7. Agostinho L, Cruz R, Osório F, Alves J, Setúbal A, Guerra A. MRI for adenomyosis: a pictorial review. Insights Imaging. 2017;8(6):549-556. doi: 10.1007/s13244-017-0576-z

  8. Li JJ, Chung JPW, Wang S, Li TC, Duan H. The investigation and management of adenomyosis in women who wish to improve or preserve fertility. BioMed Research International. doi; 10.1155/2018/6832685

  9. Zhang L, Yang H, Zhang X, Chen Z. [Efficacy and adverse effects of levonorgestrel-releasing intrauterine system in treatment of adenomyosis]. Zhejiang Da Xue Xue Bao Yi Xue Ban. 2019;48(2):130-135. doi: 10.3785/j.issn.1008-9292.2019.04.02

  10. Dessouky R, Gamil SA, Nada MG, Mousa R, Libda Y. Management of uterine adenomyosis: current trends and uterine artery embolization as a potential alternative to hysterectomy. Insights into Imaging. 2019;10(1):48. doi: 10.1186/13244-019-0732-8

  11. Kumar V, Chodankar R, Gupta JK. Endometrial ablation for heavy menstrual bleeding. Womens Health (Lond Engl). 2016;12(1):45-52. doi: 10.2217/whe.15.86

  12. Ma J, Brown B, Liang E. Long‐term durability of uterine artery embolisation for treatment of symptomatic adenomyosis. Aust N Z J Obstet Gynaecol. 2021;61(2):290-296. doi: 10.1111/ajo.13304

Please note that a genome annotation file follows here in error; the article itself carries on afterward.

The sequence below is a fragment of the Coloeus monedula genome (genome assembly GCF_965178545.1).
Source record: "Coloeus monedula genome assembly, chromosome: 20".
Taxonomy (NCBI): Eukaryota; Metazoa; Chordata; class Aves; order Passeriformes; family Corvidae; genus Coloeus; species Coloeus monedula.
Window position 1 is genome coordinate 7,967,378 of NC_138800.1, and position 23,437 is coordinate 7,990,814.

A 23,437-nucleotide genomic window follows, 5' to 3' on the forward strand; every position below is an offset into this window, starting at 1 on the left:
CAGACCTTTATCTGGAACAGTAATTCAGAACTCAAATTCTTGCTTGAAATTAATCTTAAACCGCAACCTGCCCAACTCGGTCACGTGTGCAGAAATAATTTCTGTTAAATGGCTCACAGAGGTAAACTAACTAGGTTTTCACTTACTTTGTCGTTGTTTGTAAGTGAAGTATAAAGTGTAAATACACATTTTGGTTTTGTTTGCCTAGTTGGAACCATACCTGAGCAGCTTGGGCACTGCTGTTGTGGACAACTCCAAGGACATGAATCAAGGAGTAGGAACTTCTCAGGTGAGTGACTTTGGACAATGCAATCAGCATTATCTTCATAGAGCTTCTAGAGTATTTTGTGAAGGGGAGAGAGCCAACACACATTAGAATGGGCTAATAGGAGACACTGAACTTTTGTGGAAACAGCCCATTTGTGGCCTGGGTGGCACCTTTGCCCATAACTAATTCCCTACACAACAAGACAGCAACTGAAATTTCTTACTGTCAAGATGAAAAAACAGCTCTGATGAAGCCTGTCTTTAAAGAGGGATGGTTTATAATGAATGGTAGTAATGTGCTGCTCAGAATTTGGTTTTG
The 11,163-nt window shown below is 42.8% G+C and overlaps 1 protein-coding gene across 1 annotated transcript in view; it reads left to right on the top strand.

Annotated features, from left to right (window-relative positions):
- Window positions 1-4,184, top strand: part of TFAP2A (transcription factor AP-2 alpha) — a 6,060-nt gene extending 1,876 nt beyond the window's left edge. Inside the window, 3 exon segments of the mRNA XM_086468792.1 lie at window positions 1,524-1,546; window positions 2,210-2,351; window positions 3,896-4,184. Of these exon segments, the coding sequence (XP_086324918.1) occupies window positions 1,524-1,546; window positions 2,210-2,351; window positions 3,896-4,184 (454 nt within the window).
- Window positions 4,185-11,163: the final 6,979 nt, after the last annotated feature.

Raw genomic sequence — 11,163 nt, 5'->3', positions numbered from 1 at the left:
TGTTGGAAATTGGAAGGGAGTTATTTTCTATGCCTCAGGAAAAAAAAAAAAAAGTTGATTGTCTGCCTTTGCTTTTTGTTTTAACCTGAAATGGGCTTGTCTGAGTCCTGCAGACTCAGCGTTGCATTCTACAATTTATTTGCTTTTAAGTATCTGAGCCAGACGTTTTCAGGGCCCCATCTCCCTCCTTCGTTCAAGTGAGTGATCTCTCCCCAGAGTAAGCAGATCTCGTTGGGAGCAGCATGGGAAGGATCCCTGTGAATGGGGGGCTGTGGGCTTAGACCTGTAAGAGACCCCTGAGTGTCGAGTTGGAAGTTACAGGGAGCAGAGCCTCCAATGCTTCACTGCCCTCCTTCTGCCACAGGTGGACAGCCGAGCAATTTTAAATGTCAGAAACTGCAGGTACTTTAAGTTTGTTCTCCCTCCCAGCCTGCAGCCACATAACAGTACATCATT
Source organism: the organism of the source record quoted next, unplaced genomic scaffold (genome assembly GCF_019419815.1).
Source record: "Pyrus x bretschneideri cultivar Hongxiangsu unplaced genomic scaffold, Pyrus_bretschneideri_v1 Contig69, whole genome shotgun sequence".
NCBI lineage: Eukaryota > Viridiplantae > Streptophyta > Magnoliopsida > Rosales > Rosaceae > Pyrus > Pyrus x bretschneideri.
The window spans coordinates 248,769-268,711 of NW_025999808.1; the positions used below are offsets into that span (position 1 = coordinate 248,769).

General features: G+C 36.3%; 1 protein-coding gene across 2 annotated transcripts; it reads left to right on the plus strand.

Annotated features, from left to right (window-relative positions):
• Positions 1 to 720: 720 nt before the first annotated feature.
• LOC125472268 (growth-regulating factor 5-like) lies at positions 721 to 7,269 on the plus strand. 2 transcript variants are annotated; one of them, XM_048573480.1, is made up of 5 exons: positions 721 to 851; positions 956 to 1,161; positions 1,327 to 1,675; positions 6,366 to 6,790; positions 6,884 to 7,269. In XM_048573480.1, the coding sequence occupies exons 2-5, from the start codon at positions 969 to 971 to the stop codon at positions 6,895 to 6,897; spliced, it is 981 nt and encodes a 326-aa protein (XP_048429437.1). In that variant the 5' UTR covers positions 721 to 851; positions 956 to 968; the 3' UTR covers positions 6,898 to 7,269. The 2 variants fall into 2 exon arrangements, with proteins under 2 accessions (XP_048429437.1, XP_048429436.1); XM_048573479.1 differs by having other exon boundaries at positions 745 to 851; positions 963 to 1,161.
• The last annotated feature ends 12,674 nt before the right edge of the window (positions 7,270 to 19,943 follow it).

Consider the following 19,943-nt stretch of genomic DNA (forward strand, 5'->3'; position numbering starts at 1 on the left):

13. Ota Y, Ota K, Takahashi T, Suzuki S, Sano R, Shiota M. New surgical technique of laparoscopic resection of adenomyosis under real-time intraoperative ultrasound elastography guidance: A case report. Heliyon. 2020;6(8):e04628. doi: 10.1016/j.heliyon.2020.e04628

Additional Reading
  • Struble J, Reid S, Bedaiwy MA, Adenomyosis; A Clinical Review of a Challenging Gynecologic Condition, The Journal of Minimally Invasive Gynecology (2015), doi:10.1016/j.jmig.2015.09.018

By Tracee Cornforth
Tracee Cornforth is a freelance writer who covers menstruation, menstrual disorders, and other women's health issues.